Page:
Wednesday, April 17, 2024

ECONOMY | 11-01-2024 09:27

Argentina’s Economy Minister Luis Caputo brokers deal with the IMF he once battled

Luis Caputo is back for a second act, and the IMF that forced his exit during those 2018 talks is cheering his initial efforts to salvage an economy that plunged further into crisis.

The last time Luis Caputo negotiated with the International Monetary Fund, fierce disagreements over how to manage Argentina’s struggling currency caused him to quit his job as the country’s Central Bank chief.

A little more than five years later, Caputo is back for a second act, and the IMF that forced his exit during those 2018 talks is cheering his initial efforts to salvage an economy that plunged further into crisis.

Tapped by libertarian President Javier Milei to lead the economy ministry, Caputo on Wednesday reached a staff-level agreement with the Washington-based lender over how to save a US$44-billion aid programme that the IMF said Wednesday “went severely off track” with the previous government.

The pact is key to unlocking a US$4.7-billion IMF disbursement Argentina needs to repay debts owed to the Fund itself, and will also provide breathing room until the next IMF review in May. By then, Caputo and Milei can decide whether to negotiate a completely new deal or seek more funding. In the near term, Caputo only saw one option.

“What we’ve done was the most viable alternative,” Caputo told reporters at a press conference Wednesday night. “If I would like to go to a new programme and eventually seek new funds, the IMF is open to that possibility. But we honestly believe that it’s time for the country to resolve its financial problems, or as I’ve said, its structural root problems.”  

Press offices at the IMF and Economy Ministry didn’t respond to multiple requests for comment, nor written questions. In a statement Wednesday, the IMF praised Caputo’s “strong policy package” but acknowledged “the path to stability will be a challenging one, with conditions worsening before they get better.”

The deal marks a striking turnaround for Caputo and the IMF, one precipitated by Argentina’s continued decline and Milei’s prescription of “shock therapy” to reverse it. His ability to win an agreement with an institution that once drove him out of government, meanwhile, may help bolster market optimism that he may be able to navigate the litany of problems ailing South America’s second-largest economy.

“It’ll be a more politically-savvy Caputo, he has more experience in government,” said Gustavo Flores-Macias, a Cornell University public policy professor. The government and IMF “are more aligned now than they were in 2018, and Milei has the advantage of riding this honeymoon in international financial markets.”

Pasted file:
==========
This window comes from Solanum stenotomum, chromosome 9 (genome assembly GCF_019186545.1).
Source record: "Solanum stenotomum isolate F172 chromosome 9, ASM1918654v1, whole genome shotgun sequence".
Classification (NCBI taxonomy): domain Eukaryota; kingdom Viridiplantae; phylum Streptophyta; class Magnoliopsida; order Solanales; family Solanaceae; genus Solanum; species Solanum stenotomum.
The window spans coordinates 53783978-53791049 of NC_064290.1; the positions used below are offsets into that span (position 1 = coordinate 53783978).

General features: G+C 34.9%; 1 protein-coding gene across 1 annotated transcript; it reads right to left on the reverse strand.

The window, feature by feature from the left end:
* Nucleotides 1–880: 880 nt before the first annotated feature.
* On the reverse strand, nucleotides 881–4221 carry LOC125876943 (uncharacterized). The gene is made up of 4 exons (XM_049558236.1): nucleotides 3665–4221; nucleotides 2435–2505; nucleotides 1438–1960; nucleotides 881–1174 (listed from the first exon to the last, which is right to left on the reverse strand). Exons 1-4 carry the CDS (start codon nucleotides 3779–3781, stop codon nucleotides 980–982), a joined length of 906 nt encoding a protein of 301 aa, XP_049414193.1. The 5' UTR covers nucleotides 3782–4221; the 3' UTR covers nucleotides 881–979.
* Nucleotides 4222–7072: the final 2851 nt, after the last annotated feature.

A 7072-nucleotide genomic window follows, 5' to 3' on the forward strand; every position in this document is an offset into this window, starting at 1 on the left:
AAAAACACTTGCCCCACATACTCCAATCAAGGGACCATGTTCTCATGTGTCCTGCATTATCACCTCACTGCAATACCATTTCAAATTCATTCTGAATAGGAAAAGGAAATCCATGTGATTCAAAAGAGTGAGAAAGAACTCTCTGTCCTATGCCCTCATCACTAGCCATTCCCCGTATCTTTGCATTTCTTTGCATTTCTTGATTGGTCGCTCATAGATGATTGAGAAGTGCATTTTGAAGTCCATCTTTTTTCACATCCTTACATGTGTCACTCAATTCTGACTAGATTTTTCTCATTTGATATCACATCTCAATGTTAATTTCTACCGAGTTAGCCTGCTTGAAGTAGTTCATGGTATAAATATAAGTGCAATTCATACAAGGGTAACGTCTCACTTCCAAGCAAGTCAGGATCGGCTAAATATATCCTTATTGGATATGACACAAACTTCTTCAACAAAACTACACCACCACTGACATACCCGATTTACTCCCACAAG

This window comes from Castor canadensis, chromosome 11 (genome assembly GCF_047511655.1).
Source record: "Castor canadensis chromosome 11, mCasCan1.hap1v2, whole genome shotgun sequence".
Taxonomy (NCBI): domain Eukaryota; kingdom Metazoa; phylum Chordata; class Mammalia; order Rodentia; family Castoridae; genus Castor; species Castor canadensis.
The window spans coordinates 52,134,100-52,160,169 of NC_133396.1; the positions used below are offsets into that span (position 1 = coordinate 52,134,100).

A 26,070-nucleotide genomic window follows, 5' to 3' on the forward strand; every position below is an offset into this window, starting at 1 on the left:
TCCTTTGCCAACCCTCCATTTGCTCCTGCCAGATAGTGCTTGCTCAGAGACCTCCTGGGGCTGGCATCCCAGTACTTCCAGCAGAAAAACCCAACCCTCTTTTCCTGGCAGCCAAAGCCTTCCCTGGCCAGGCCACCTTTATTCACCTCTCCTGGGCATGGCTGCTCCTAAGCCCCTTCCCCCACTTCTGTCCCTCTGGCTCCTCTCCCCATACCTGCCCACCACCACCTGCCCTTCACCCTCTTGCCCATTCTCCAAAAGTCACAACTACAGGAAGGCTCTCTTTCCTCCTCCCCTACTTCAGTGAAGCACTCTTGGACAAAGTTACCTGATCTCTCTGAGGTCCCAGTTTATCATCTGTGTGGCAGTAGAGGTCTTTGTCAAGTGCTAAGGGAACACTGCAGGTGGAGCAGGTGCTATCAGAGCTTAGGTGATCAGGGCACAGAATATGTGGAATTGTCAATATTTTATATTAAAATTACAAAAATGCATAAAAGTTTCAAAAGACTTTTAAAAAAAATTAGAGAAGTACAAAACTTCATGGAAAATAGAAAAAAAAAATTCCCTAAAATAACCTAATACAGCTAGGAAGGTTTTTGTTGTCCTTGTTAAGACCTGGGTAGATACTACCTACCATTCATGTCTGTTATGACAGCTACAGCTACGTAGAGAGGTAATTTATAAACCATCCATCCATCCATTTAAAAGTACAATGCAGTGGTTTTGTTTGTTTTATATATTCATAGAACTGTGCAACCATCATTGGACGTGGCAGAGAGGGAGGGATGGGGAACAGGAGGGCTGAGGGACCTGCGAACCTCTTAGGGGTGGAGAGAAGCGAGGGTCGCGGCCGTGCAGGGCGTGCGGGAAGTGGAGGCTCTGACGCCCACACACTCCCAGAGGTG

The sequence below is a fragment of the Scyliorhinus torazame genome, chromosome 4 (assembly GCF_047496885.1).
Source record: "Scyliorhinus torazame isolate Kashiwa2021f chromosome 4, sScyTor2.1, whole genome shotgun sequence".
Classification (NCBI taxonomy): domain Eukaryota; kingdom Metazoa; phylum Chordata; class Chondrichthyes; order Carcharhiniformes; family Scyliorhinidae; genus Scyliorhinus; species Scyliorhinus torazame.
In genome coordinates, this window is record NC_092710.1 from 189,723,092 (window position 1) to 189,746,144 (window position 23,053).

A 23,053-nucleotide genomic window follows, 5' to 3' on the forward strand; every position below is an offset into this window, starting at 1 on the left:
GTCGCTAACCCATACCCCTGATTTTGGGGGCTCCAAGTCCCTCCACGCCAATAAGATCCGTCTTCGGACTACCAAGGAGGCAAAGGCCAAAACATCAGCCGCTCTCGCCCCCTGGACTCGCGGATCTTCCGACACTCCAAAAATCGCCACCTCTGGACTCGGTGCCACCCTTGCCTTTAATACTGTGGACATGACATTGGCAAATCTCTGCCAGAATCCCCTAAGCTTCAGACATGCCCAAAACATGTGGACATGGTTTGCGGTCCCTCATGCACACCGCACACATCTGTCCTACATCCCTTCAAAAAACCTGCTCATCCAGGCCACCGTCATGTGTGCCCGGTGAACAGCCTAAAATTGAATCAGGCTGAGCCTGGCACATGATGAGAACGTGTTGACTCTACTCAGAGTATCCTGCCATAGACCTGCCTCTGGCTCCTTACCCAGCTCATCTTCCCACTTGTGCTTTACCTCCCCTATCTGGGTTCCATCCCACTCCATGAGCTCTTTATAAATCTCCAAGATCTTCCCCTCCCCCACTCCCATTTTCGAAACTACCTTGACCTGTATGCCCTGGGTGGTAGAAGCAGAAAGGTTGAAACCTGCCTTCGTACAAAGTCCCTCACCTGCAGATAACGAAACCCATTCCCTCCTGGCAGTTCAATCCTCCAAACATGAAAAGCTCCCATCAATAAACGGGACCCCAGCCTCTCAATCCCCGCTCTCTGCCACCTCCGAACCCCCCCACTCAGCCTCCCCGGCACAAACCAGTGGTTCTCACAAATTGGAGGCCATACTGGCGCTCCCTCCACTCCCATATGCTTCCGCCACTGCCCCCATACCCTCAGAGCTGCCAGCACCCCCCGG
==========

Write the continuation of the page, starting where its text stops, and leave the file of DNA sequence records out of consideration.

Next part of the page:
‘I had to go’

The problems between Caputo and the IMF began almost immediately after former president Mauricio Macri appointed him to lead the Central Bank in June 2018 after previously serving as finance chief. 

Caputo, a veteran of Wall Street, had opposed Argentina’s initial approach to the lender earlier that year, a position that along with his lack of monetary policy experience caused IMF staff to see his appointment as “another big mistake by Macri,” former negotiator Alejandro Werner wrote in a book published last year.

Werner added that Caputo would call IMF officials with “urgent calls and ‘life and death’ demands” to make it seem a full-blown crisis was imminent — an effort to pressure the IMF into concessions.

The primary source of tension, however, was over how to manage Argentina’s limping currency. Caputo wanted the right to freely intervene in foreign exchange markets to prop up the peso, which at the time operated under a floating exchange rate without any controls. But the IMF baulked at using its money that way.

In September 2018, former IMF managing director Christine Lagarde criticised the Argentine Central Bank’s communications with markets in an interview with the Financial Times. Caputo quit soon after, sensing a clear message had been sent.

“I had to go,” he recounted at an event in 2019, adding that IMF officials had said they couldn’t stand him anymore.

The two sides have since moved closer to the same page. 

By April 2019, the IMF had reversed course, allowing Caputo’s successor to intervene as he’d wanted to. It fully eased its approach under former president Alberto Fernández, letting his government maintain an artificially strong exchange rate through various interventions and an ever-growing web of currency controls that swelled into a problem for the economy.

Caputo, by contrast, returned to the government with a mandate to unwind those controls. In December, he announced a series of sharp spending cuts and a 54 percent devaluation of the peso — a move IMF Managing Director Kristalina Georgieva hailed as “an important step toward restoring stability and rebuilding the country’s economic potential” in a social media post.

Still, numerous potential pitfalls remain. It is unclear how fast Caputo and Milei will be able to end the currency controls, or whether the IMF will maintain its lax approach to intervention as the peso faces losses that could revive the debates that caused friction in the past.

For now, Caputo has maintained the crawling peg currency framework he inherited in order to prioritise fiscal austerity. The Central Bank, meanwhile, has also let the peso devalue at two percent per month, a pace investors see as insufficient with prices increasing at far higher rates.

In the face of looming labor strikes and signs that market optimism is beginning to fade, Caputo’s ability to communicate with both investors and the public will be crucial.

“The communication aspect will be fundamental,” Flores-Macias said. “The framing of the negotiations will be very important if this programme is successful or not.”

by Patrick Gillespie, Bloomberg


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